Part of the polymeric solution (190 g) described in the previous paragraph was introduced into a 0.5-L Fischer-Porter reactor. The total amount of polymer added to the reactor was 22.8 g which represents 0.422 moles of butadiene unsaturation. The hydrogenation catalyst was prepared by adding 35.1 ml of a 1.7M triethylaluminum solution (59.6 mmol) to a solution of 19.7 mmol of cobalt octoate in 198.6 ml (119.2 g) of cyclohexane. The final catalyst solution was 0.1M in cobalt and had an aluminum-cobalt ratio of 3:1. A portion of this catalyst (3.0 ml, 0.30 mmol Co) was syringed into the reactor which had been purged/vented three times with nitrogen, then hydrogen, and pressured to 55 psig with hydrogen. The progress of the hydrogenation was monitored by infrared (FTIR) analysis of hourly samples. An additional 3.0 ml of catalyst was added: 1.0 ml after 2 h, 3 h, and 4.5 h from the starting time. The reaction was terminated after 6.25 h, when the IR showed no existing olefinic unsaturation. The catalyst was then removed by washing the polymer in a Waring blender with 600 ml of a 0.5M citric acid aqueous isopropanol (2:1 water-IPA) solution. The mixture was vigorously mixed at room temperature for 1-2 minutes and allowed to settle. The pink aqueous layer was removed and the entire wash step was repeated. After addition of 0.2 g of "Irganox 1076" hindered phenol stabilizer, the polymer was isolated by flocculation in isopropanol containing Irganox 1076 and dried in a vacuum oven. Gel permeation chromatography of the sample revealed little change in the polydispersity index of the polymer had occurred as a result of hydrogenation.
The hydrogenated linear butadiene homopolymer prepared as described in this example could be blended with a crystalline propylene polymer in amounts of from 20 to 90 wt. % of the total of the two polymers to yield blends having a superior combination of processability and physical properties.
Using a procedure similar to that described in Example 1, four different hydrogenated essentially linear butadiene homopolymers were prepared with differing molecular weights and 1,2-microstructure contents for subsequent blending with a crystalline propylene homopolymer. The polymerization process for the four linear polymers was scaled up from that of Example 1 by using 1382 grams of butadiene and 13.1 L of n-pentane solvent in a 5 gallon reactor with the concentrations of catalyst and polar compound, and the polymerization reaction temperature adjusted to yield polymers having the desired molecular weight and 1,2-microstructure. In the preparation of elastomers B and C, N,N,N',N'-tetramethylethylenediamine (TMEDA) was used as the polar compound and in the preparation of elastomers D and E, tetrahydrofuran (THF) was used. The hydrogenation was carried out essentially as described in Example 1.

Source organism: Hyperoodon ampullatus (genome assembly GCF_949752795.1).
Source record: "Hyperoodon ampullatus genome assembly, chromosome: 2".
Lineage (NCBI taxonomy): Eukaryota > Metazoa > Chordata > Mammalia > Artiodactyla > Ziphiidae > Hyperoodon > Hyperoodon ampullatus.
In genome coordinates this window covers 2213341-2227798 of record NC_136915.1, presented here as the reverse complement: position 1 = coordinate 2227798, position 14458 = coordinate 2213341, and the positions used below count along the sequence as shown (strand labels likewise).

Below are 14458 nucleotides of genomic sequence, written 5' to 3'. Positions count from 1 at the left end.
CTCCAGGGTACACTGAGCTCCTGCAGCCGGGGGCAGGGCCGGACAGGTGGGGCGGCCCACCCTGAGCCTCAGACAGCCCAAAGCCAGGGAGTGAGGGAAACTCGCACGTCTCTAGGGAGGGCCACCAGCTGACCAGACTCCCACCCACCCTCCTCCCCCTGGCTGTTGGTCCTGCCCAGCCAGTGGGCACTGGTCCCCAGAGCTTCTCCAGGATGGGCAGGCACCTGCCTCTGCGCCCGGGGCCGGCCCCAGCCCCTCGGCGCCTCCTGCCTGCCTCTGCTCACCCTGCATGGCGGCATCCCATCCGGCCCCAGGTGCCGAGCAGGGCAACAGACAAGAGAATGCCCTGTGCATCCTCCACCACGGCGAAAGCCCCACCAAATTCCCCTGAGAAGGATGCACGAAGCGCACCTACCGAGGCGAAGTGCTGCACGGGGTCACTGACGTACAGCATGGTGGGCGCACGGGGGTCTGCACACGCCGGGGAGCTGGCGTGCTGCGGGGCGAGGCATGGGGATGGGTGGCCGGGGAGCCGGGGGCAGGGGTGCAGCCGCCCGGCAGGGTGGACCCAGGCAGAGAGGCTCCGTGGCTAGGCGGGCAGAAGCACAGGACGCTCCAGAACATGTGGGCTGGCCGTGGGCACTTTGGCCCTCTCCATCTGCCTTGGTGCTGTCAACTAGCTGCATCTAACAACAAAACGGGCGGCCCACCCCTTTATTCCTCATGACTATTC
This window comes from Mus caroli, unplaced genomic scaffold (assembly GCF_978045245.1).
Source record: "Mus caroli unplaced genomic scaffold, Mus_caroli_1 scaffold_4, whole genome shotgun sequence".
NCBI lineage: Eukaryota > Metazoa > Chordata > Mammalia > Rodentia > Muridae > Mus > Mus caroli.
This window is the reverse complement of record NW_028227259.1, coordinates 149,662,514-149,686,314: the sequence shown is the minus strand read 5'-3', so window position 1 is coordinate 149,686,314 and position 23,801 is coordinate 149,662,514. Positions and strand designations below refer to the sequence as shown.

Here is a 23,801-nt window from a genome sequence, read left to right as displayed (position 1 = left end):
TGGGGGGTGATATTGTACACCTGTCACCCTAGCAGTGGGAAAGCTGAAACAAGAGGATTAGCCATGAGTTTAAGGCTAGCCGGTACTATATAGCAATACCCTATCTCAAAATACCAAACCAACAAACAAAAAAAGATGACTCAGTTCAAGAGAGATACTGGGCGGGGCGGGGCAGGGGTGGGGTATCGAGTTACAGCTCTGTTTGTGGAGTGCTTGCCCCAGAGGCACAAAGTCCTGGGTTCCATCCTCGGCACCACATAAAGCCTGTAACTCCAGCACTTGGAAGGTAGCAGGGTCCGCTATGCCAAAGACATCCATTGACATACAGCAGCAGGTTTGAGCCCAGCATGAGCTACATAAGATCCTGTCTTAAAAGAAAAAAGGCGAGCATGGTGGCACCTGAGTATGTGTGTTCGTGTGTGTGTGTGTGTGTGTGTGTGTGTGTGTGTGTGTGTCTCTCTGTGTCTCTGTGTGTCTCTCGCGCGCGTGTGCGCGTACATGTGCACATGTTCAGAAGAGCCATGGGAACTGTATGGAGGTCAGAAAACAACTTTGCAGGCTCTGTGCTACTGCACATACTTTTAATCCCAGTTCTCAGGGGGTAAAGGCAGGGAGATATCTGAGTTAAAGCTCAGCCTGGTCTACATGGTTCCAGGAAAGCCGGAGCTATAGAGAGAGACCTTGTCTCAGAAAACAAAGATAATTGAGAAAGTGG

The number average molecular weight (Mn), polydispersity index (P.I.), and 1,2-microstructure content (1,2-Micr.) of the elastomer, the identity and concentration of the polar compound modifier (Pol. Mod.), the concentration of the n-butyllithium catalyst (BuLi) and the reaction temperature (Temp.) for each polymerization are shown in Table I.
TABLE I__________________________________________________________________________Properties and Polymerization Conditionsfor Linear Elastomers B to E 1,2-Elast- Micr. Pol. Mod. BuLi Temp.,omer Mn P.I. % Pol. Mod. moles/L moles/L °C.__________________________________________________________________________B 79,000 1.01 ≈90 TMEDA 1.42 × 10-3 1.20 × 10-3 30-35C 220,000 1.01 ≈90 TMEDA 1.42 × 10-3 4.30 × 10-4 30-35D 85,000 1.02 38 THF 1.52 × 10-2 1.14 × 10-3 52-55E 200,000 1.02 42 THF 1.69 × 10-2 4.73 × 10-4 52-55__________________________________________________________________________
A 5-gallon reactor was charged with 13.1 L of purified pentane under an inert atmosphere. To the reactor was added 4.7 ml 2,2'-dipyridyl solution (0.1M) and 147 ml of anhydrous tetrahydrofuran via a Hoke bomb. The reactor contents were heated to 45C. and then titrated with 1.6M butyllithium until an orangish color persisted. Freshly distilled butadiene (1114.5 g, 1797.7 ml) was pressured into the reactor. The catalyst n-butyllithium (13.9 ml, 0.022 mol) was then added. The reaction temperature was maintained at 50C. for three hours. A sample was withdrawn from the reactor and later the Mn of the material was found to be 46,000. Next, 22.8 g (24.9 ml) of divinylbenzene (78% pure) was added to the reactor. After heating at 50C. for 4 hours, 1.29 g (1.39 ml) of diacetone alcohol was added in 50 ml of pentane via a Hoke bomb. After 10 minutes the reactor was cooled and a sample was taken. The GPC of the material revealed an Mn of 6.0×105. The number of arms is calculated to be 13, since the Mn of the arm length was measured to be 46,000 (Mw/Mn=1.01). An infrared analysis (FTIR) showed the polymerized butadiene units to have 62% 1,2- and 38% 1,4-microstructure.